The model of depression was generated by subjecting animals to CRS with immobilisation for 6 h per day, continuously for a total of 14 days. Animals received daily injection of HE at experimental doses of 10 and 25 mg/kg or 0.9% saline intraperitoneally for 4 weeks. The control non-CRS animals were injected with 0.9% saline. On days 8, 10, and 12, Bromodeoxyuridine (BrdU; 150 mg/kg; Sigma-Aldrich, Missouri, USA) was intraperitoneally injected to monitor cell proliferation and neurogenesis in the animal brain. Temozolomide (TMZ) was used to block hippocampal neurogenesis and was injected in the first 3 weeks (days 1, 3, 5, 8, 10, 12, 15, 17, 19, 22, 24, and 26). A battery of behavioural tests was applied: cage emergence test and novelty-suppressed feeding test to assess anxiety, and sucrose preference test and tail suspension test to evaluate depressive-like behaviours. For details of the experimental design.

Behavioural testing

All behavioural tests were performed as previously described with minor modifications []. For the cage emergence test, animals were individually placed in an aversive cage with light (450 Lux) shining on the cage. A grid was placed in the open cage to allow the animals to escape the cage. Their movement was recorded by video to determine the latency to escape from the cage. For the novelty-suppressed feeding test, an open field (40 × 40 × 40 cm) was used to evaluate the animal’s aversion to eating in a novel environment. The animal was deprived of food but allowed access to water for 24 h prior to testing. The animal was placed on the edge of a brightly lit open field with a petri dish of rodent chow located in the centre of the field. Latency to feed was recorded within 10 min to assess the level of anxiety. For the sucrose preference test, animals were housed individually and pre-exposed to 1% sucrose solution without water for 1 h. Prior to testing, animals were restricted to food and water for 14 h. A bottle of pre-weighed 1% sucrose solution and a bottle of pre-weighed water were provided to the animal for 2 h. Sucrose intake and water intake were recorded by weight. The sucrose preference index as a measure of stress-induced anhedonia was calculated using the following formula: Sucrose preference (%) = (sucrose intake) / (water intake + sucrose intake) × 100%. For the tail suspension test, the animal was suspended in a suspension box (40 cm high) by taping the tail to the top of the box using adhesive tape. Their movement was video recorded to measure the immobility time during the 5-min test.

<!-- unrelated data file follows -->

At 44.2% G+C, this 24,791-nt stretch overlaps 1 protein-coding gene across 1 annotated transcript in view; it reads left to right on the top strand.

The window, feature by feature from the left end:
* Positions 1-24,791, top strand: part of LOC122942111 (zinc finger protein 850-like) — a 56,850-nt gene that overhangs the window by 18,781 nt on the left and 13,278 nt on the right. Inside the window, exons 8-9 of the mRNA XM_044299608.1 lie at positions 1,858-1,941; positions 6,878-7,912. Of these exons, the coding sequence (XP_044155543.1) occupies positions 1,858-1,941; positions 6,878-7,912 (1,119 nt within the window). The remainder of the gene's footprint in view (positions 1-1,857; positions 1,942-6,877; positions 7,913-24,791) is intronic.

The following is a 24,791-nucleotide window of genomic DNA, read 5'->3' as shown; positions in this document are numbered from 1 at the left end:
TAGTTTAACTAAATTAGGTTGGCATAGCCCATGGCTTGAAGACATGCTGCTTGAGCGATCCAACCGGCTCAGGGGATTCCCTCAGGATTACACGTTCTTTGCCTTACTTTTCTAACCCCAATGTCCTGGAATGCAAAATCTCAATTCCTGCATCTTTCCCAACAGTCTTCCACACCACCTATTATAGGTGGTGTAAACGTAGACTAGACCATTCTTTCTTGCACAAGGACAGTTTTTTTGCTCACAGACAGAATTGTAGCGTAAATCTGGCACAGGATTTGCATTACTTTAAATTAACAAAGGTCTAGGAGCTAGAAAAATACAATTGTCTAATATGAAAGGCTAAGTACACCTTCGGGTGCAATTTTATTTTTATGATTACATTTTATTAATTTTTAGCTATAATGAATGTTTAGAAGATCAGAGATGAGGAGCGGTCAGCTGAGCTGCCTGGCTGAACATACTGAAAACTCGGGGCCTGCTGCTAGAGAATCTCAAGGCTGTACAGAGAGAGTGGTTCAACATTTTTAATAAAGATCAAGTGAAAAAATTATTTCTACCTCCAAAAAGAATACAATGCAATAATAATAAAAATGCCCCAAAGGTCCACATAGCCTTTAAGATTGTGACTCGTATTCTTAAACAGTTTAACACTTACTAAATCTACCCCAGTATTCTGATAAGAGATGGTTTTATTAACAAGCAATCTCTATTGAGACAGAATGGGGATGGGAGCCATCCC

Real-time PCR

The dorsal hippocampus was dissected to examine the expression levels of neurogenesis-related genes. Real-time PCR was performed according to previously published methodology []. Total RNA was isolated from the hippocampus using TRIZOL (Life Technologies, Carlsbad, USA) and converted into cDNA using a cDNA synthesis kit (Takara Bio Inc., Shiga, Japan). Quantitative real-time PCR (qPCR) of neurogenesis- and neuroplasticity-related genes including brain-derived neurotrophic factor (Bdnf), tropomyosin receptor kinase B (Trkb), neuronal nuclei (Neun), doublecortin (Dcx), synapsin (Syn), nestin (Nes), cAMP response element-binding protein (Creb), and postsynaptic density-95 (Psd-95) were performed using the StepOnePlus Real-Time PCR system (Thermo Fisher Scientific, Massachusetts, USA) with SYBR Green quantitative PCR mix (Applied Biosystems, Warrington, UK). The primer sequences used in this study can be found in Table Table1.1. The relative expression was calculated as the relative quantification normalised to the reference glyceraldehyde 3-phosphate dehydrogenase (Gapdh) gene using the ratio 2−ΔΔCT method

Protein preparation and Western blot analysis

The dorsal hippocampus was homogenised with RIPA buffer containing protease and phosphatase inhibitors (Thermo Scientific, Rockford, Illinois, USA). The protein concentration was measured by Bio-Rad DC Protein Assay Kit (Bio-Rad, Hercules, California, USA). The samples were separated by 8–12% SDS-PAGE and transferred to PVDF membranes (Bio-Rad Laboratories, Hercules, California, USA) using a semi-dry electroblotting system. The membranes were blocked with 5% BSA in TBS-T (20 mM Tris–HCl, 150 mM NaCl, 0.1% Tween 20) for 1 h at room temperature. Blots were incubated at 4 °C overnight with respective primary antibodies, including TrkB, pTrkB (1:1000; Millipore, Massachusetts, USA), pCREB (1:500; Cell Signaling Technology, Inc., Beverly, Massachusetts, USA), CREB, ERK1/2, pERK1/2, GAPDH (1:1000; Cell Signaling Technology, Inc., Massachusetts, USA), and BDNF (1:1000; Abcam, Cambridge, Massachusetts, USA). Horseradish peroxidase-conjugated anti-rabbit immunoglobulin G antibody (Invitrogen, Thermo Fisher Scientific, Massachusetts, USA) was added for 1 h at room temperature. Bound proteins were visualised by chemiluminescence kit (Bio-Rad Laboratories, Inc., Hercules, California, USA) and the relative protein expression level was normalised against GAPDH.